Buying a car. You hate doing it. You hate the salesman. You hate the process. You have to do it.
Americans love their cars. They just hate buying them. They despise car salesmen only slightly less than they despise lawyers. Ever since Henry Ford started selling cars the public has had the nagging feeling that buying a car was akin to making a donation to the dealers’ vacation fund. The big smile, the handshake and the “Welcome to our dealership, we’re glad you’re here” is viewed as the wolf licking his lips in anticipation.
No matter what deal is agreed upon the customer still thinks he paid too much. This thought is well founded. The retailing of cars and trucks is a process unto itself. Nothing else sold to the public is processed in quite the same way.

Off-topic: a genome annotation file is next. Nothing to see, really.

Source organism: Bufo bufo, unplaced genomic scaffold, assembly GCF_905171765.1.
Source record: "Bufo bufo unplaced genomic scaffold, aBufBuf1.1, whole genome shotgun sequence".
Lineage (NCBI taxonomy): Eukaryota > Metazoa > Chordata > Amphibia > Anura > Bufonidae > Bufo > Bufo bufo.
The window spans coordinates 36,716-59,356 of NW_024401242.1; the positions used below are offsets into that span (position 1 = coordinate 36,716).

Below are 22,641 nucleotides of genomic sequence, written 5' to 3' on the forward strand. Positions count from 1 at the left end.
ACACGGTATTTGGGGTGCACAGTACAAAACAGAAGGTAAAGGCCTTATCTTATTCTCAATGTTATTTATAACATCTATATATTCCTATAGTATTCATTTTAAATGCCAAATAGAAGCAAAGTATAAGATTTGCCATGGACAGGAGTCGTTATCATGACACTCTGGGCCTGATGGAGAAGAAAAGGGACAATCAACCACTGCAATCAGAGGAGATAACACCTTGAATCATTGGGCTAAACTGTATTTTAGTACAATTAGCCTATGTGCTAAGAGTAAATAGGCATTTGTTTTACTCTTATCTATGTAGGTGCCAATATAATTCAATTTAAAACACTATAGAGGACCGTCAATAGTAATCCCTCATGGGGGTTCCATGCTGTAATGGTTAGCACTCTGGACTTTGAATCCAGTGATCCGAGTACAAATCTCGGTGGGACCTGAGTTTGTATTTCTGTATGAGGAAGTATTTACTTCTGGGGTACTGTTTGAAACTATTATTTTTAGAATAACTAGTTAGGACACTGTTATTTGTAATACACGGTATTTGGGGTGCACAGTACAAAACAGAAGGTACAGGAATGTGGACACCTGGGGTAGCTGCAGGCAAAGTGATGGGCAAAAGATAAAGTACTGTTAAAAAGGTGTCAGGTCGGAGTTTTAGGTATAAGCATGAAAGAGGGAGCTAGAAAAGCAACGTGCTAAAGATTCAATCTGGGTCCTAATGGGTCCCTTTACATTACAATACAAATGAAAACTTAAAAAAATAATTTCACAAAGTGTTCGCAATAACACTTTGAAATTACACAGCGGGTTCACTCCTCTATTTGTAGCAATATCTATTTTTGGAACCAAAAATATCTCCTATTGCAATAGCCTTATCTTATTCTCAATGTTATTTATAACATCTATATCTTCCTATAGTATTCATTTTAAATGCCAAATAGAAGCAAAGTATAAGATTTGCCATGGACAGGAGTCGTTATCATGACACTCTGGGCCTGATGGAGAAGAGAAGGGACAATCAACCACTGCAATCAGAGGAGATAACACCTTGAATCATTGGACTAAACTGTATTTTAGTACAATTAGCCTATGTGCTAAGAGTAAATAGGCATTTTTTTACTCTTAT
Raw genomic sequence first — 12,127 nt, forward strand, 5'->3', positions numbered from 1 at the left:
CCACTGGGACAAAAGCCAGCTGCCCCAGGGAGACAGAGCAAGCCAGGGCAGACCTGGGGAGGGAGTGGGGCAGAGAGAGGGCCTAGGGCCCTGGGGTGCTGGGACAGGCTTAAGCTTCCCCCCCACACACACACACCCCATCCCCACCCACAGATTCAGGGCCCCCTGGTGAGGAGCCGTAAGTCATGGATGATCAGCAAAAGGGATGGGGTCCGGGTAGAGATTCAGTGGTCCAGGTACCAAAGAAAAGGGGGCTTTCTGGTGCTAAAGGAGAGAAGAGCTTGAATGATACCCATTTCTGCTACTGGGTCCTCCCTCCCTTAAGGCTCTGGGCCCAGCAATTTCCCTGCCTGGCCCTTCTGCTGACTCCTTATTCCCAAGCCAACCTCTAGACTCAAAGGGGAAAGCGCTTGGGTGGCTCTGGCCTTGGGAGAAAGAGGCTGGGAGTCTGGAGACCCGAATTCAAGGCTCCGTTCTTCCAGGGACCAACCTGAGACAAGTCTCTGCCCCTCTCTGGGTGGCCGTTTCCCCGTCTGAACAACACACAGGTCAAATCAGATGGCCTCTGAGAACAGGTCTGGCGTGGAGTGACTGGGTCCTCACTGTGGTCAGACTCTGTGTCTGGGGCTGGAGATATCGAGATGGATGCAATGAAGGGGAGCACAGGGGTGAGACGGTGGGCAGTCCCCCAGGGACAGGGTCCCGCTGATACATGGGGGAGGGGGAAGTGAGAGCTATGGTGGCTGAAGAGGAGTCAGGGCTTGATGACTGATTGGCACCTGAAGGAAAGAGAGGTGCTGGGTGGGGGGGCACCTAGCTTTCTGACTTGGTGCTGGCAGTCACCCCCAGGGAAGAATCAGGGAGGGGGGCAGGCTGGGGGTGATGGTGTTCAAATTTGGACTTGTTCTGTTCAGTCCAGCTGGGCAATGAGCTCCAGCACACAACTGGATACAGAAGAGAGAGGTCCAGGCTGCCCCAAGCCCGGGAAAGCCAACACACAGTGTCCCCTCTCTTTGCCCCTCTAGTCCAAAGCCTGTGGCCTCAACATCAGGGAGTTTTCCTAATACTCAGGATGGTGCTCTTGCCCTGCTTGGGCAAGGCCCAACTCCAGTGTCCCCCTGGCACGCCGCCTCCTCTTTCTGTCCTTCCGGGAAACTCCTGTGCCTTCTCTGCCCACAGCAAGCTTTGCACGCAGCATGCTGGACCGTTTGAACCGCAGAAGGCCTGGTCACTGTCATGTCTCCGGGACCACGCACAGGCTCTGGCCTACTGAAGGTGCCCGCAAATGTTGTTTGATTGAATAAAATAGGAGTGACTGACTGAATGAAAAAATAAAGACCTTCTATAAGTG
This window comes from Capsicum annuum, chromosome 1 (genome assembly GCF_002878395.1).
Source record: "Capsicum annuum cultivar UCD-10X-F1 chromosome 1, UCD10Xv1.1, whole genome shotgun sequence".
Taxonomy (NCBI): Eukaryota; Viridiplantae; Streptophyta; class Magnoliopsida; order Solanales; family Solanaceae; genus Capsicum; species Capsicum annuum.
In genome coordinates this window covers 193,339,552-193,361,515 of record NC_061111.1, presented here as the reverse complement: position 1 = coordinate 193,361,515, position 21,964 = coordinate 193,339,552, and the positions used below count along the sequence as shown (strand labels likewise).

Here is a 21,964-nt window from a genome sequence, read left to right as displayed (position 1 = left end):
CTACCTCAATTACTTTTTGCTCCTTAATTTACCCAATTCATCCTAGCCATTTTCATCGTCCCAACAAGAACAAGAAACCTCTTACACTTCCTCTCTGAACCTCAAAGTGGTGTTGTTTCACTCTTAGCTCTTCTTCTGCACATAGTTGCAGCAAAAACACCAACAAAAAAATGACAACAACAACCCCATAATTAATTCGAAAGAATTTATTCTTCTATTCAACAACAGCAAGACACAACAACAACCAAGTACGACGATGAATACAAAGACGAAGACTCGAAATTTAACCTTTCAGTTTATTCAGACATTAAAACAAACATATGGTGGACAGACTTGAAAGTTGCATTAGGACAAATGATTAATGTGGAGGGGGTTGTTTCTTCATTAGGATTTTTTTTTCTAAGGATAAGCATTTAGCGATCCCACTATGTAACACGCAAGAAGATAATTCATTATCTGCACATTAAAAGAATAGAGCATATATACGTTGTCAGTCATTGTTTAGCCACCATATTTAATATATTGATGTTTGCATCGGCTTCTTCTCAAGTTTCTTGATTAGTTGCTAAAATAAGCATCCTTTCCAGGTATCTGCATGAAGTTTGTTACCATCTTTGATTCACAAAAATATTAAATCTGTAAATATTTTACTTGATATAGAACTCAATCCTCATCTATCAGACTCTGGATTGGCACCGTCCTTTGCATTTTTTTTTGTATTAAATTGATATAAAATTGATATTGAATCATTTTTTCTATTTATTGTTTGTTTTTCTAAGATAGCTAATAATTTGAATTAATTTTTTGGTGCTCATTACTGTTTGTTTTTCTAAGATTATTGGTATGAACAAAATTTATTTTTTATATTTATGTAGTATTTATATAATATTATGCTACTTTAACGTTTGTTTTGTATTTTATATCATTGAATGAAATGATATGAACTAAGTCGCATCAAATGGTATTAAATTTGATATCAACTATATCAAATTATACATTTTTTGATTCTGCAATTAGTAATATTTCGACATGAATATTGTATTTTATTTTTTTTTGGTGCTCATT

Do We Have A Deal is complete in ten chapters because the industry relies on “the ten steps to the sale”. This book is a unique and fascinating account of why buyers are treated as they are. Many “how to” books have been written about buying a car and beating the dealer at his own game. It can’t be done. The pressures on both sides of the table are described in readable, intriguing detail.